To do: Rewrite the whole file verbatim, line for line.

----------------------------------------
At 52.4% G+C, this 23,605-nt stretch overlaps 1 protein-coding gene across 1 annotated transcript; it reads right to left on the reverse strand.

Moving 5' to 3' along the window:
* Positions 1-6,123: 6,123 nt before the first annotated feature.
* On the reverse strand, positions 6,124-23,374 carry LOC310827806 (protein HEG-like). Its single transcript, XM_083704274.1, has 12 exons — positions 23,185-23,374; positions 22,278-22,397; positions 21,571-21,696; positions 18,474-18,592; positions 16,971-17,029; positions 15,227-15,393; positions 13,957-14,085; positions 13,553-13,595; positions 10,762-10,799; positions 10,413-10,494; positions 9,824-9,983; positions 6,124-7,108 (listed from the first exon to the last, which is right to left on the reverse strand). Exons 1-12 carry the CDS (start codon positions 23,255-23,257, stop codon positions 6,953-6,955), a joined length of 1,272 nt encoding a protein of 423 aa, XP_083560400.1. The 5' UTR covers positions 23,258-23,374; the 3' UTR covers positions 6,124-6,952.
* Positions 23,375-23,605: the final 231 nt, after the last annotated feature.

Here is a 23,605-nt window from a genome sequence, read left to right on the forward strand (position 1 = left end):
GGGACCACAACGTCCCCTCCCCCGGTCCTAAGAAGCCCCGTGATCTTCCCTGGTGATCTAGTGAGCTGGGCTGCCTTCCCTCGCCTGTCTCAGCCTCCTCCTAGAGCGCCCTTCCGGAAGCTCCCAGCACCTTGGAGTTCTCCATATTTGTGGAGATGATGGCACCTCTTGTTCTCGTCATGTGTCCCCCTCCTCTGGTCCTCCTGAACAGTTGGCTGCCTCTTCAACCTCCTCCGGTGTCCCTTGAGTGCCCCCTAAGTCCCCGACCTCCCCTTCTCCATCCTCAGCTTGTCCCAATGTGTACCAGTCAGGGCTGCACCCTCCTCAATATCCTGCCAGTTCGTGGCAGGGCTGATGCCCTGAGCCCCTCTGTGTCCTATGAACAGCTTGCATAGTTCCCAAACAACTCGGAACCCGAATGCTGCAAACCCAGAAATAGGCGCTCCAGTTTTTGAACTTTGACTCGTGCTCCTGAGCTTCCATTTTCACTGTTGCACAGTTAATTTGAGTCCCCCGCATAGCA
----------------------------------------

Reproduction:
At 52.4% G+C, this 23,605-nt stretch overlaps 1 protein-coding gene across 1 annotated transcript; it reads right to left on the reverse strand.

Moving 5' to 3' along the window:
* Positions 1-6,123: 6,123 nt before the first annotated feature.
* On the reverse strand, positions 6,124-23,374 carry LOC310827806 (protein HEG-like). Its single transcript, XM_083704274.1, has 12 exons — positions 23,185-23,374; positions 22,278-22,397; positions 21,571-21,696; positions 18,474-18,592; positions 16,971-17,029; positions 15,227-15,393; positions 13,957-14,085; positions 13,553-13,595; positions 10,762-10,799; positions 10,413-10,494; positions 9,824-9,983; positions 6,124-7,108 (listed from the first exon to the last, which is right to left on the reverse strand). Exons 1-12 carry the CDS (start codon positions 23,255-23,257, stop codon positions 6,953-6,955), a joined length of 1,272 nt encoding a protein of 423 aa, XP_083560400.1. The 5' UTR covers positions 23,258-23,374; the 3' UTR covers positions 6,124-6,952.
* Positions 23,375-23,605: the final 231 nt, after the last annotated feature.

Here is a 23,605-nt window from a genome sequence, read left to right on the forward strand (position 1 = left end):
GGGACCACAACGTCCCCTCCCCCGGTCCTAAGAAGCCCCGTGATCTTCCCTGGTGATCTAGTGAGCTGGGCTGCCTTCCCTCGCCTGTCTCAGCCTCCTCCTAGAGCGCCCTTCCGGAAGCTCCCAGCACCTTGGAGTTCTCCATATTTGTGGAGATGATGGCACCTCTTGTTCTCGTCATGTGTCCCCCTCCTCTGGTCCTCCTGAACAGTTGGCTGCCTCTTCAACCTCCTCCGGTGTCCCTTGAGTGCCCCCTAAGTCCCCGACCTCCCCTTCTCCATCCTCAGCTTGTCCCAATGTGTACCAGTCAGGGCTGCACCCTCCTCAATATCCTGCCAGTTCGTGGCAGGGCTGATGCCCTGAGCCCCTCTGTGTCCTATGAACAGCTTGCATAGTTCCCAAACAACTCGGAACCCGAATGCTGCAAACCCAGAAATAGGCGCTCCAGTTTTTGAACTTTGACTCGTGCTCCTGAGCTTCCATTTTCACTGTTGCACAGTTAATTTGAGTCCCCCGCATAGCA